Matthew Radford's new exhibition, Pressure Drop '11, is at Agnew's Gallery, London W1 ( agnewsgallery.com), from 8 to 29 June

Start your day with The Independent, sign up for daily news emails
Latest stories from i100
Have you tried new the Independent Digital Edition apps?
Independent Dating
and  

By clicking 'Search' you
are agreeing to our
Terms of Use.

iJobs Job Widget
iJobs People

Recruitment Genius: Office Manager

Negotiable: Recruitment Genius: Have you been doing a brilliant job in an admi...

Surrey County Council: Senior Project Officer (Fixed Term to Feb 2019)

£26,498 - £31,556: Surrey County Council: We are looking for an outgoing, conf...

Recruitment Genius: Interim Head of HR

£50000 - £60000 per annum: Recruitment Genius: Are you an innovative, senior H...

Recruitment Genius: Human Resources and Payroll Administrator

£20000 - £22000 per annum: Recruitment Genius: Our client, a very well respect...

Day In a Page

The difference between America and Israel? There isn’t one

The difference between America and Israel? There isn’t one

Netanyahu knows he can get away with anything in America, says Robert Fisk
Families clubbing together to build their own affordable accommodation

Do It Yourself approach to securing a new house

Community land trusts marking a new trend for taking the initiative away from developers
Head of WWF UK: We didn’t send Cameron to the Arctic to see green ideas freeze

David Nussbaum: We didn’t send Cameron to the Arctic to see green ideas freeze

The head of WWF UK remains sanguine despite the Government’s failure to live up to its pledges on the environment
Author Kazuo Ishiguro on being inspired by shoot-outs and samurai

Author Kazuo Ishiguro on being inspired by shoot-outs and samurai

Set in a mythologised 5th-century Britain, ‘The Buried Giant’ is a strange beast
With money, corruption and drugs, this monk fears Buddhism in Thailand is a ‘poisoned fruit’

Money, corruption and drugs

The monk who fears Buddhism in Thailand is a ‘poisoned fruit’
America's first slavery museum established at Django Unchained plantation - 150 years after slavery outlawed

150 years after it was outlawed...

... America's first slavery museum is established in Louisiana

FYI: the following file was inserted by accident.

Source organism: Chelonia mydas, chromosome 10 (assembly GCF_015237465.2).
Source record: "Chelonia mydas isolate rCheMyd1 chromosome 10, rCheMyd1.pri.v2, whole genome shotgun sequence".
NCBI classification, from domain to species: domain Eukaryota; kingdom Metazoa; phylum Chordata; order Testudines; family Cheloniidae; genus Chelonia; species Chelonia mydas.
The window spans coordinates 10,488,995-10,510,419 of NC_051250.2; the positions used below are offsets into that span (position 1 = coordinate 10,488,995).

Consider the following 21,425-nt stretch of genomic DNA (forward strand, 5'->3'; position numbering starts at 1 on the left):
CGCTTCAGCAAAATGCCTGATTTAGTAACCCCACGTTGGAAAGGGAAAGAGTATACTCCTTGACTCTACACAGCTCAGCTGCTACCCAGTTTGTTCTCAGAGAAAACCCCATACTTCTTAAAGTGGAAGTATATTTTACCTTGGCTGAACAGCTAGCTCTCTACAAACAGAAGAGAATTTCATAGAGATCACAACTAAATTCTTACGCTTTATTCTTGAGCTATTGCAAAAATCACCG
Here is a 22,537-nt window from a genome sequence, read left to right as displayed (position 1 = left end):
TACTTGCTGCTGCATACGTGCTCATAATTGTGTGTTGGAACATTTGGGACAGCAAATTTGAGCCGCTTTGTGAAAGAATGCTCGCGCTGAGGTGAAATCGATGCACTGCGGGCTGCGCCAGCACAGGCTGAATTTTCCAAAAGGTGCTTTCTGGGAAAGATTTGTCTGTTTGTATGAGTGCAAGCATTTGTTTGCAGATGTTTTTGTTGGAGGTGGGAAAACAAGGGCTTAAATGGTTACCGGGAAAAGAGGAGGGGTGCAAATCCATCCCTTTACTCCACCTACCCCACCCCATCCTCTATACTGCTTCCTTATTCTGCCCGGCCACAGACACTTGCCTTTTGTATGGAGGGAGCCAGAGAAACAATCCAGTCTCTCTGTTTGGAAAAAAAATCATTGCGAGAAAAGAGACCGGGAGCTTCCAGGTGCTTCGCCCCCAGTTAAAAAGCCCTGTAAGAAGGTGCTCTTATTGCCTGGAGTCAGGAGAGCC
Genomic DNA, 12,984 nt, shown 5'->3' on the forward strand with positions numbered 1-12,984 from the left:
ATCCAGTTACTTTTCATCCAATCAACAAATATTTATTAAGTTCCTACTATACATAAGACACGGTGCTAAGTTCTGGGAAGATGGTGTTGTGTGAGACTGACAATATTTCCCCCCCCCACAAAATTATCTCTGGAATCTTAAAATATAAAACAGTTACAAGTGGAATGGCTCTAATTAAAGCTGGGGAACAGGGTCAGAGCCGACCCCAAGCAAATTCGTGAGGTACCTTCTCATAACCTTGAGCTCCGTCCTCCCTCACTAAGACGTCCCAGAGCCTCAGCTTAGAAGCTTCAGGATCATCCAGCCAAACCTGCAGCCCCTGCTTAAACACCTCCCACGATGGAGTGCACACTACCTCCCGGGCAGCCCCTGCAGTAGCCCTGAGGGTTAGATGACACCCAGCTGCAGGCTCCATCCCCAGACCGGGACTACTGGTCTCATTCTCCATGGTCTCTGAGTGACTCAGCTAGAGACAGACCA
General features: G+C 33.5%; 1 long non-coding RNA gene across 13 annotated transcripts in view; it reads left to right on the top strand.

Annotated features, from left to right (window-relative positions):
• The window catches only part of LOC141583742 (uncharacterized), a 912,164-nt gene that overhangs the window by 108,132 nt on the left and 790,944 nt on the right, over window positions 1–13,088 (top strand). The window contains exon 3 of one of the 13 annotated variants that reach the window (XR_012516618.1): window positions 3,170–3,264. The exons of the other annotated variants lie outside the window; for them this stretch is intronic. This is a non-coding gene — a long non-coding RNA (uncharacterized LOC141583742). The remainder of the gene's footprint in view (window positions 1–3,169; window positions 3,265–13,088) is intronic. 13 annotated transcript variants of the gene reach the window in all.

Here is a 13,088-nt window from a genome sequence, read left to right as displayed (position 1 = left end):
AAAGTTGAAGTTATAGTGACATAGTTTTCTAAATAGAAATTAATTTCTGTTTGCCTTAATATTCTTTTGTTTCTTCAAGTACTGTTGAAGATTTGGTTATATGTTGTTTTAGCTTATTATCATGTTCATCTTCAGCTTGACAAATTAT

Kelly Clarkson: How I snubbed Simon Cowell and become a Grammy-winning superstar

Kelly Clarkson: How I snubbed Simon Cowell and become a Grammy-winning superstar

The first 'American Idol' winner on how she manages to remain her own woman – Jane Austen fascination and all
Tony Oursler on exploring our uneasy relationship with technology with his new show

You won't believe your eyes

Tony Oursler's new show explores our uneasy relationship with technology. He's one of a growing number of artists with that preoccupation
Ian Herbert: Peter Moores must go. He should never have been brought back to fail again

Moores must go. He should never have been brought back to fail again

The England coach leaves players to find solutions - which makes you wonder where he adds value, says Ian Herbert
War with Isis: Fears that the looming battle for Mosul will unleash 'a million refugees'

The battle for Mosul will unleash 'a million refugees'

Aid agencies prepare for vast exodus following planned Iraqi offensive against the Isis-held city, reports Patrick Cockburn
Yvette Cooper: We can't lose the election. There's too much on the line

Yvette Cooper: We can't lose the election. There's too much on the line

The shadow Home Secretary on fighting radical Islam, protecting children, and why anyone in Labour who's thinking beyond May must 'sort themselves out'
A bad week for the Greens: Leader Natalie Bennett's 'car crash' radio interview is followed by Brighton council's failure to set a budget due to infighting

It's not easy being Green

After a bad week in which its leader had a public meltdown and its only city council couldn't agree on a budget vote, what next for the alternative party? It's over to Caroline Lucas to find out
Gorillas nearly missed: BBC producers didn't want to broadcast Sir David Attenborough's famed Rwandan encounter

Gorillas nearly missed

BBC producers didn't want to broadcast Sir David Attenborough's famed Rwandan encounter
Downton Abbey effect sees impoverished Italian nobles inspired to open their doors to paying guests for up to €650 a night

The Downton Abbey effect

Impoverished Italian nobles are opening their doors to paying guests, inspired by the TV drama
China's wild panda numbers have increased by 17% since 2003, new census reveals

China's wild panda numbers on the up

New census reveals 17% since 2003